BEIJING (Reuters) - Unsold cars are piling up on Chinese dealers’ lots as demand slows in the world’s biggest auto market, forcing companies that once commanded premium prices to offer discounts instead.
China’s auto market was so hot a couple of years ago that someone looking to buy a BMW 5-Series sedan had to pay as much as one-fifth more than the listed purchase price just to drive the car off the dealer’s lot.
But a sharp slowdown in sales growth since last year has left a supply glut, hurting luxury brands as well as mainstream nameplates, both foreign and Chinese. China’s economic growth cooled to a three-year low of 7.6 percent in the second quarter.
Auto companies rarely disclose detailed data on inventories, discounts and profitability. Reuters interviewed executives at three mid- to large-size dealer groups, including one which operates more than 100 stores across China, and several auto industry officials, to try to gauge how the slowing economy is affecting the industry.
BMW stores in Guangdong, an export hub in China hurt by the euro zone debt crisis, have up to 90 days of stock, more than double what would be considered normal, and the 5-series now carries a discount of around $3,900 or 5 percent of its list price, dealers say.
For Mercedes-Benz, similar pain.
“Our parking lots are full to the gills with unsold cars,” said a senior executive for a chain of Mercedes-Benz car dealers. “We cannot go on like this.”
He said many Mercedes dealers across China now have 75 to 105 days worth of stock, and his stores have had to offer discounts of almost 30 percent to tempt customers to buy Mercedes’ flagship S-Class 300 sedan.
Falls in profitability have meant carmakers and dealers are scrambling to diversify revenue sources. Some are invading rivals’ territory to try to take market share. Others are developing used car markets and high-margin services like custom parts and vehicle maintenance and repair.
The inventory problem is in many ways a turning point for a market where carmakers and dealers were for much of the past decade able to make much as 90 percent of their profits from the sale of new cars. And in time, the market may become more like the United States where most of the money is made via financing, insurance and after-sales maintenance.
Chinese brands began hurting first, hit last year when industry-wide auto sales volume growth sputtered to just 2.5 percent, down from 32 percent in 2010 and 46 percent in 2009, when tax and other government incentives spurred demand. Most of the incentives have now been cancelled.
Sales weakened for upscale foreign brands this year. In some cases, the inventory problems seem to have been exacerbated by aggressive sales goals, industry executives say. BMW (BMWG.DE), for example, is aiming to boost its annual China sales volume by 25 to 30 percent this year.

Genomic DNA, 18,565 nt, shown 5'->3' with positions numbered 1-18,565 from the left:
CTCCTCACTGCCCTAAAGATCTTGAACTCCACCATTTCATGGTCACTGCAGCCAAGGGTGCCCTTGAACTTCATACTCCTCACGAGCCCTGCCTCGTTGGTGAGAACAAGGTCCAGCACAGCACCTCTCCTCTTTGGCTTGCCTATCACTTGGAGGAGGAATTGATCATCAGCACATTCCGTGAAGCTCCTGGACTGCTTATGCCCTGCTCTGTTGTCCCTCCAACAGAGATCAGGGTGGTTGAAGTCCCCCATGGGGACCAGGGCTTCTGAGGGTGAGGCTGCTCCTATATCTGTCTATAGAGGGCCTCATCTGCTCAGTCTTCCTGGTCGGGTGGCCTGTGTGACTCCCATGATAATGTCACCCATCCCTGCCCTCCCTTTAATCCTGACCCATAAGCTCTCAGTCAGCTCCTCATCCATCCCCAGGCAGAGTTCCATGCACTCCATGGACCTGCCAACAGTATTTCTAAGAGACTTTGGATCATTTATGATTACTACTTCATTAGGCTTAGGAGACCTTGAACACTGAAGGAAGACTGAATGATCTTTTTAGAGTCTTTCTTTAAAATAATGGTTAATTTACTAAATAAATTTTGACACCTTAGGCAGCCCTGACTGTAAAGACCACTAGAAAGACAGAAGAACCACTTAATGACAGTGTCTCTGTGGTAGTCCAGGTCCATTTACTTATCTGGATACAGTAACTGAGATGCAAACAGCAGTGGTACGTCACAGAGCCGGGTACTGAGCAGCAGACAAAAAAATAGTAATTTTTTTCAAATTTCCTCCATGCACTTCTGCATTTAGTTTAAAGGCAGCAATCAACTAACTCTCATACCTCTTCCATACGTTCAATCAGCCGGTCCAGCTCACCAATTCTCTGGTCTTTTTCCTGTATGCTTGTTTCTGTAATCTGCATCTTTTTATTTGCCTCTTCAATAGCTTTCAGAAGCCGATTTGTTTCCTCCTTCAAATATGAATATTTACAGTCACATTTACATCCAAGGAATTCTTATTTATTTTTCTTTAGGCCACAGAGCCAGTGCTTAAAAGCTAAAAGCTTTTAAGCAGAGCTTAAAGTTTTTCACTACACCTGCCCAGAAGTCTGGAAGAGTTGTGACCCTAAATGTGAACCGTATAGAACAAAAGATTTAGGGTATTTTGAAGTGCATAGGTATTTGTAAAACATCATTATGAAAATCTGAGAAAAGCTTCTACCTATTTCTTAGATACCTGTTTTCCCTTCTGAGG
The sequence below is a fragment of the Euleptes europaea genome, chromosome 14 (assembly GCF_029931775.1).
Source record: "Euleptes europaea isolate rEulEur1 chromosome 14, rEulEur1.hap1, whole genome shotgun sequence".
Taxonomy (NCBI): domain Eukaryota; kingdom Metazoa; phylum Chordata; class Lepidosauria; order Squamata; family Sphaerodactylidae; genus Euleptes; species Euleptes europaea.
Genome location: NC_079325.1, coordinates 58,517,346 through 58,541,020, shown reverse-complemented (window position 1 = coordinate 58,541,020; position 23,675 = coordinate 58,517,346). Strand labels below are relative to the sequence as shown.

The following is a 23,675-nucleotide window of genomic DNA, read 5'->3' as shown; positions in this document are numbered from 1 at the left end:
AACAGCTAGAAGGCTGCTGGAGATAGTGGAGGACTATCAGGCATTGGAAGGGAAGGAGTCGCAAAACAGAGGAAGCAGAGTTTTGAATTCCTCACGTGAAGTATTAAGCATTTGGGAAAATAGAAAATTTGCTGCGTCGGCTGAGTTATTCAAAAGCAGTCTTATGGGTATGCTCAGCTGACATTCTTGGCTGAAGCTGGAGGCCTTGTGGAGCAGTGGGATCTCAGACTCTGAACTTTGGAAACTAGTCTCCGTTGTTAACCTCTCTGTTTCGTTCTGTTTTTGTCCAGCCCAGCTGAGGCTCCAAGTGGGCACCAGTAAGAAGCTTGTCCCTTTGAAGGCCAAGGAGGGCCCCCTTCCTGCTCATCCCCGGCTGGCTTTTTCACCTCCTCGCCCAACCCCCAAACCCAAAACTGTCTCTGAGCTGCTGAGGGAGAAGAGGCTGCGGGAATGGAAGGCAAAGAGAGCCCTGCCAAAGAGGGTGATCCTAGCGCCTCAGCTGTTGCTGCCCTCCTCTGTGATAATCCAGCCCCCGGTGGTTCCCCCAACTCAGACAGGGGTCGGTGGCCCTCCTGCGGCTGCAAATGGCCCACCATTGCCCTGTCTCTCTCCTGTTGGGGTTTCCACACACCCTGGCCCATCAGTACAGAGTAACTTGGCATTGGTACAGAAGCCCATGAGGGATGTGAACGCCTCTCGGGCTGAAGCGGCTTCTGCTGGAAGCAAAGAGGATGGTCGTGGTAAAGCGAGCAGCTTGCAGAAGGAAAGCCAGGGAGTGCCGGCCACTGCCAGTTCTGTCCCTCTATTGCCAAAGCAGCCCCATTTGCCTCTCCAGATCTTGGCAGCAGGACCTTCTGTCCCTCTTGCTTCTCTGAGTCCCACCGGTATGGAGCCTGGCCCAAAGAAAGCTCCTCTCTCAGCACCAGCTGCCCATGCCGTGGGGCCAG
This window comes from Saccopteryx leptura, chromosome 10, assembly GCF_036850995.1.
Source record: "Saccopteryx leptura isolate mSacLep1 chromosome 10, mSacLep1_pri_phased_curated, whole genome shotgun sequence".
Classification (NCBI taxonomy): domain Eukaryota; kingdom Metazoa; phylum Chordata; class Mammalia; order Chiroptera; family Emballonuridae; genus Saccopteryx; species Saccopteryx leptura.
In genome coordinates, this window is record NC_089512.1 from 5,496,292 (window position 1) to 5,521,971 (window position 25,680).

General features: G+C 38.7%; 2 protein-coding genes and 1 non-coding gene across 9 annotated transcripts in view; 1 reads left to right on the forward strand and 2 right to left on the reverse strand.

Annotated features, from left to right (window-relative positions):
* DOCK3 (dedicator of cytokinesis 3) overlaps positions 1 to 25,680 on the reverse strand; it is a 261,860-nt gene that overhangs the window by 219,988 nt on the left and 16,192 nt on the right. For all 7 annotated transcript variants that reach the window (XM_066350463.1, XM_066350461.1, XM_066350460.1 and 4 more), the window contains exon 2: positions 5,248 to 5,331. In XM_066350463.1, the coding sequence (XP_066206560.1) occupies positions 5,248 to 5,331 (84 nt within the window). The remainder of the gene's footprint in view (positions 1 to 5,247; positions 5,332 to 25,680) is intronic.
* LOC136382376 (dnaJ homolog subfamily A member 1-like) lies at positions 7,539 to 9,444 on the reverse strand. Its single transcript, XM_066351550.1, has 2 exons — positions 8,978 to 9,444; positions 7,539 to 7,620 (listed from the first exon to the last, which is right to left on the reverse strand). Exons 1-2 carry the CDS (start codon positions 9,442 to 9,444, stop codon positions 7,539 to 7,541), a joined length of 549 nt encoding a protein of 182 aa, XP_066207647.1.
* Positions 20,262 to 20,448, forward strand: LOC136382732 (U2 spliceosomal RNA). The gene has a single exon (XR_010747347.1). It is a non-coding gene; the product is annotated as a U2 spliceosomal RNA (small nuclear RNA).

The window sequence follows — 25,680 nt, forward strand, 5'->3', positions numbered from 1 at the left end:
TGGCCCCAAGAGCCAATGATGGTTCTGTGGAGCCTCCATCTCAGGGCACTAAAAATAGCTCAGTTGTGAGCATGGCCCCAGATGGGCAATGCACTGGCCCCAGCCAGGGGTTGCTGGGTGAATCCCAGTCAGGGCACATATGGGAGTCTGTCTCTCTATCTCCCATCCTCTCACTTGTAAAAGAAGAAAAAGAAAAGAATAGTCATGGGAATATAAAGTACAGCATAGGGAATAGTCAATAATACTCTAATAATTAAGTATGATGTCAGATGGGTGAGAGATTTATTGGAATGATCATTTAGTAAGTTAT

Asked about inventory levels cited by some of its China dealers, BMW said its average inventory levels were in a reasonable range although the situation may be different at some dealers. Daimler AG’s (DAIGn.DE) Mercedes-Benz, which has double-digit sales targets for this year, said its inventory throughout China is on target and that generally discounts do not go beyond a target range.
Some luxury brands are at a disadvantage because they lack domestic production. Nissan’s Infiniti, for example, faces import taxes as well as unfavourable currency rates.
“At least the Germans locally produce some of their cars in China, and they have a cheap euro,” said a top Nissan executive in Tokyo. “For us, we lose money with most products every time we make a sale.”
This will likely remain the case until Nissan begins production of some Infiniti cars in China in 2014, added the executive. He declined to be identified as inventory and profitability levels are not usually made public.
Mainstream brands are also having to deal with rising inventories, auto executives and dealers say. Rajeev Chaba, a Shanghai-based senior sales and marketing executive for General Motors Co (GM.N), said average inventory levels for the industry have swollen to 60-75 days, up from the 30-45 days generally seen as desirable.
GM executives say their China inventory levels are below the industry average, although they declined to provide figures.
Although industry-wide sales are seen picking up a notch this year to 7-8 percent, the slowdown in growth compared to the huge jumps in 2009 and 2010 has been a wake-up call for automakers garnering relatively easy profits.
The search for new revenue opportunities has exacerbated a turf war, accelerating efforts by some foreign automakers to move outside of the half-dozen regional strongholds built up around the locations of their local Chinese partners.
Nissan’s recent plans for a $785 million manufacturing plant in the northeastern port city of Dalian is a case in point — one that puts it in direct competition with Volkswagen AG (VOWG_p.DE) and Toyota Motor Corp (7203.T), which also have factories in that area. The move is a tit-for-tat response to Volkswagen’s attempts to expand sales in southern China, where Nissan and other Japanese automakers are strong.
Nissan and Daimler AG are also putting much effort into developing used-car businesses that so far have had little input from automakers in China.
Used cars are important in establishing a car’s residual value and can help juice new car sales and build brand loyalty and China’s fast replacement cycle has underscored this need. According to Nissan, 60 percent of China’s new-car buyers replace their cars after only three years, compared with about six years for Japanese buyers.
“It is critical to capture those used cars ourselves and help guide customers to replace them with another Nissan car,” said Hideki Kimata, a senior sales executive for Nissan.
Additional reporting by Fang Yan; Editing by Edwina Gibbs